Printed from https://www.writing.com/main/view_item/item_id/2122146-Volunteering-in-the-UK
by Angel
Rated: E · Editorial · Cultural · #2122146
An insight into the benefits of volunteering in the UK
I am a volunteer and proud to say it. I don't do it to proclaim 'Oh look at me, aren't I good', this isn't why I volunteer at all. Many people in my position will tell you the same. There are many reasons for volunteering, let me take you on a journey through some of them; first, my story. The place I am volunteering with helps the unemployed find work. It's ironic though because I am one of the unemployed. I am disabled and unable to work either full or part time, so I work the few hours I'm able to, to help out those who are looking for work but need help; help with skills that I have and can pass on, which I do for a few hours a week. For me, I can give something back for what I've been given. I find it boosts my confidence and I learn so many things I didn't know before. I get the opportunity to meet so many different people, some of them at such low points in their lives. I get the chance to talk to them, help them and even learn from them. What better reason could there be to do this?

The woman I work with started out as a volunteer, doing what I'm doing now, I think with more responsibility though; she is now employed to run the centre. She too is in a position where she is only able to work part-time. Starting as a volunteer gave her the chance to discover how many hours she was able to work, this meant that when the vacancy came up she was able to say 'yes' I can apply for that, I can manage those hours.

A third example is my daughter who left University after completing a Degree in Psychology. She was looking to work with families with children with what are classed as hidden disabilities, such as ADHD and Autism. She worked for about a year caring for adults with Autism but looked into volunteering in a local school for children with Special Needs to get some experience in working with children. She started there as a volunteer Teaching Assistant (Learning Support Assistant (LSA)). It is now seven years later and she is a qualified teacher in the same school. None of this was planned, however, she loves it and it all started because, out of curiosity, she asked them if there was a volunteer programme there.

There is a negative view from some people about volunteering. The most common thing that's heard is 'Why should I work when I don't get paid'. It is understandable, especially if they don't know what sort of opportunities there are to volunteer, or the benefits there are to them. This attitude was aggravated between 2011 and 2015 when the government introduced 'Back to Work' Schemes where people were forced to work in big stores for what appeared to be no money. The idea was that the stores would provide training; just like in the voluntary sector, the workers would gain experience and confidence, a training scheme for their benefits money, if you look at it that way. However, in reality, several stores used the scheme to take on unpaid workers, giving little, or more often, no training.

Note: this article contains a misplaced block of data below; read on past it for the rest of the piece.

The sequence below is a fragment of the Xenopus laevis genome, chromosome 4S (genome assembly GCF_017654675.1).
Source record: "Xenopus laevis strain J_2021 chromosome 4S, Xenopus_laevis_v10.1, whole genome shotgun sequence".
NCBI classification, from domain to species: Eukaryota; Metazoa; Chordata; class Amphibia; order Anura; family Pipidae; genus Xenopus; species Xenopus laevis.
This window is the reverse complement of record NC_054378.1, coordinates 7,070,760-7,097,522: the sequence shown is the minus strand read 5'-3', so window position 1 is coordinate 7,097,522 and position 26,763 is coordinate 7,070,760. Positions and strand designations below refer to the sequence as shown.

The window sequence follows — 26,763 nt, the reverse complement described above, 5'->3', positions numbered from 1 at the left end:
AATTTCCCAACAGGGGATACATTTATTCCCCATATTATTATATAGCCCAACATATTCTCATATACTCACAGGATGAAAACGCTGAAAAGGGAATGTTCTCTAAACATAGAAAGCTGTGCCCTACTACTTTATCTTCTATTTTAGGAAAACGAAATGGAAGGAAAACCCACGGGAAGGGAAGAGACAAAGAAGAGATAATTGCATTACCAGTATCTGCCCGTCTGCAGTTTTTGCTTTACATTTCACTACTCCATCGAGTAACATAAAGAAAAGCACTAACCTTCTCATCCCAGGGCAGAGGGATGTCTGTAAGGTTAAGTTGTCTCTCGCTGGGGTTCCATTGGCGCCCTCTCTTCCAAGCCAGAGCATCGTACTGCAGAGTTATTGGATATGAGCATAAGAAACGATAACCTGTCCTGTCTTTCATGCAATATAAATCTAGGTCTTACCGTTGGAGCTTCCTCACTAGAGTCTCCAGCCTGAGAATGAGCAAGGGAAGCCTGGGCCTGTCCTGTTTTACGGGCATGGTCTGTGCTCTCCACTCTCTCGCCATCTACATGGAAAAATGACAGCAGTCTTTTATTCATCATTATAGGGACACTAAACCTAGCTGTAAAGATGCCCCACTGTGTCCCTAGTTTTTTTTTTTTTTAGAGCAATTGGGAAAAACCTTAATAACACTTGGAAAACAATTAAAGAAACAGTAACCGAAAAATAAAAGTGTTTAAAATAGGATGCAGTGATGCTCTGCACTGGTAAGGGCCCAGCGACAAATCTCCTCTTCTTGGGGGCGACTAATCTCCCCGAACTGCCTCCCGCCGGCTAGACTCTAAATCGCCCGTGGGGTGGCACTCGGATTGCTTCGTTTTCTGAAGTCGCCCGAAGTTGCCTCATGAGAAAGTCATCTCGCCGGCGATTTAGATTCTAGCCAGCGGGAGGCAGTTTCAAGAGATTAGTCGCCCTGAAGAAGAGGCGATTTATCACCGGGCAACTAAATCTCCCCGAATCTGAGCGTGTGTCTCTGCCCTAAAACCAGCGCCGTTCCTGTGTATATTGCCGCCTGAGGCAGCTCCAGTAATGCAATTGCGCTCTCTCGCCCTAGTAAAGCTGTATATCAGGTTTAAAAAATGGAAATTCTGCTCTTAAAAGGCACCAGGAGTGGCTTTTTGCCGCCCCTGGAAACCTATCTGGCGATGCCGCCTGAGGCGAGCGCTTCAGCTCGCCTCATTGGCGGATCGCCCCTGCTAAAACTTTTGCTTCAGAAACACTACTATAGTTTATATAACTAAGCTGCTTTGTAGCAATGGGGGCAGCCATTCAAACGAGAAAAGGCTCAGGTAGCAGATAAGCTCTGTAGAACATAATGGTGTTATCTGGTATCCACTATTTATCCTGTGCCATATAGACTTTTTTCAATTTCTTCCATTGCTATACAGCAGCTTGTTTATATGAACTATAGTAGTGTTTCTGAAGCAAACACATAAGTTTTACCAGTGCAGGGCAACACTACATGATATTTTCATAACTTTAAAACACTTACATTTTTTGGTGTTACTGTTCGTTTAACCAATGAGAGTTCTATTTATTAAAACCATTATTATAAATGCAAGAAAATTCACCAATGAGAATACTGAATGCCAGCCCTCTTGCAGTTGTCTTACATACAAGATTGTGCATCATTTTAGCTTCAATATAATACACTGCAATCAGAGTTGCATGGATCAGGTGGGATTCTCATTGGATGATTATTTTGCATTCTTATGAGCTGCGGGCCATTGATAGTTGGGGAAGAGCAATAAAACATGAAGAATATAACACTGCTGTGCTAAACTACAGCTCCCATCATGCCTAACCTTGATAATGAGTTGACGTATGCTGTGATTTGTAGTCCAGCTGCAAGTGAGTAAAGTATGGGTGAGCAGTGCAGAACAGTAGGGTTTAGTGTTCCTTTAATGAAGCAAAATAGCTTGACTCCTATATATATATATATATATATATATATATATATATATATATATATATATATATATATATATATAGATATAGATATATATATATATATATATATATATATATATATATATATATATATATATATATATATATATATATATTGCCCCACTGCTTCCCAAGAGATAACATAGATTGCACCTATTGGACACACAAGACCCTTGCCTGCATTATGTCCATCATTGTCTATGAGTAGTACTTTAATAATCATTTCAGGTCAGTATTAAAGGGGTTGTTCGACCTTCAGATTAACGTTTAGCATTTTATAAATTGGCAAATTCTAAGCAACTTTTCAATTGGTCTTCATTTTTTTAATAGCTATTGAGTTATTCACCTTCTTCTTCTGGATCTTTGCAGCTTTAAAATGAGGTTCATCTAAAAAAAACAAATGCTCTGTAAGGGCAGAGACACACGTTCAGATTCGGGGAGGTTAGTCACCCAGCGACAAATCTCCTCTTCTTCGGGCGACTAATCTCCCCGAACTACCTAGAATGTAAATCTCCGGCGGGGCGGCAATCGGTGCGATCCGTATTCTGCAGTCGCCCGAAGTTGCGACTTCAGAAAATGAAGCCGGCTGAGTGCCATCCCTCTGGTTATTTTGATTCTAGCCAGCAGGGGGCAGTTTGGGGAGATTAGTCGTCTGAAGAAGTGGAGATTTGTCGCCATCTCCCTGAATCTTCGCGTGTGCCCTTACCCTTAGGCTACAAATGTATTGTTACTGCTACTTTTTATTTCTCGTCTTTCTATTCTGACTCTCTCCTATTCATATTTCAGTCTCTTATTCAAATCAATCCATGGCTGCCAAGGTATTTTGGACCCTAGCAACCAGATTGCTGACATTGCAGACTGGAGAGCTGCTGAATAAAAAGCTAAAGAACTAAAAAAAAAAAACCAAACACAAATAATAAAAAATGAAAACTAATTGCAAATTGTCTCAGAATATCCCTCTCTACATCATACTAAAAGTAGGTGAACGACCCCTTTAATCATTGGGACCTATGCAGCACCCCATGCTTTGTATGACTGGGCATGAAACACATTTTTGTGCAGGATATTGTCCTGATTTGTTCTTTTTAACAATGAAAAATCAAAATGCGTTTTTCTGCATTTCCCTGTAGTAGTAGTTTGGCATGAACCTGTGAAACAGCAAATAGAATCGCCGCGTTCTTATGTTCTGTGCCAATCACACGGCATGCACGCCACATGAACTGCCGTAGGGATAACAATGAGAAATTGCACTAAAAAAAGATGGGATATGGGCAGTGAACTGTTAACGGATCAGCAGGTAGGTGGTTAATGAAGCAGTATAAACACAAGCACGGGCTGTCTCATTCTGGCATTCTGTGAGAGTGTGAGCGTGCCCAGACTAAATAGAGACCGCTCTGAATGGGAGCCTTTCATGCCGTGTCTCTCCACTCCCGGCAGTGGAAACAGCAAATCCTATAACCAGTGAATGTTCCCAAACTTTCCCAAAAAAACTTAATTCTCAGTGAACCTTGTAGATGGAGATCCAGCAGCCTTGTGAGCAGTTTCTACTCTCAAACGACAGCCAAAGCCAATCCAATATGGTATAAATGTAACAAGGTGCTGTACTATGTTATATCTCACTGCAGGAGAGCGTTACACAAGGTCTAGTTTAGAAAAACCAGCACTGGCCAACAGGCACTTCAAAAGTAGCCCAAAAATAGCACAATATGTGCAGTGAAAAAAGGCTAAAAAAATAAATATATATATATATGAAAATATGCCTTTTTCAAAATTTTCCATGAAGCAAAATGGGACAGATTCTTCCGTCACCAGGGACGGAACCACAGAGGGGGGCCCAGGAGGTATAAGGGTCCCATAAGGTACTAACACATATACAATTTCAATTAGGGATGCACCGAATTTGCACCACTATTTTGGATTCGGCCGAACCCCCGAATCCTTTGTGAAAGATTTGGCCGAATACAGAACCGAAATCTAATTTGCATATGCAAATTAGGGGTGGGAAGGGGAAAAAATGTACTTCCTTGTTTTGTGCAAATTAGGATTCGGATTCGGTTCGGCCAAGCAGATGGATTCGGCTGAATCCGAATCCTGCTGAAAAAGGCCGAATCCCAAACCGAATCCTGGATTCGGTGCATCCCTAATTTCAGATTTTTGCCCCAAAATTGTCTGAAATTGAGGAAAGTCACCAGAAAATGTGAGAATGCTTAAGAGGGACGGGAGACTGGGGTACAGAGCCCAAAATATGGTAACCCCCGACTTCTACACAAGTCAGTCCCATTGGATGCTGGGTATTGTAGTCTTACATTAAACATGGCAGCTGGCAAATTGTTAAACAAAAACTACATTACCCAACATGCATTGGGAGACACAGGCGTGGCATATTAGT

One woman, a Geology Graduate, Cait Reilly took her claim to court after she was told she could no longer volunteer at the Museum she was currently at, and training for her future in, and told that she had to work at a local store unpaid instead. It did seem a strange thing to do when she was already working in the voluntary sector, to make her move from a place where she was gaining experience in a field she wanted to work in, to volunteer in a place where she wasn't going to gain any experience. She had worked in retail before, so wasn't gaining anything from this move. These began to get confused with voluntary work and many people were angry after this if anyone mentioned any form of voluntary work

These schemes eventually collapsed after the legality of them was brought to light by Cait and others like her, then the large Stores began pulling out of the schemes, worried by the damage there might be to their reputation. The voluntary sector's reputation was damaged in this process too. It now seems to be recovering.

I believe that volunteering is about finding a place rather than work. You find out who you are, what you are capable of and where you belong. It can be good for your health and the economy

According to Volunteering-Facts-and-Figures, 'Volunteering helps you lead a healthier life. Twenty-two percent of 18 to 24-year-olds say volunteering helps them cut down on alcohol and 30% say volunteering helps them smoke less'.

Also, 'Over 42,000 students volunteer through organised volunteering programmes at their university or college. Each student volunteer gives on average 82 hours per year to their community, contributing nearly 1,000 per year to the economy'.


I wanted to put across the benefits of volunteering and to let people know that there are opportunities in so many fields. You can volunteer in an area you are interested in, not just anything that comes along. This makes it something to look forward to rather than an unpaid job.

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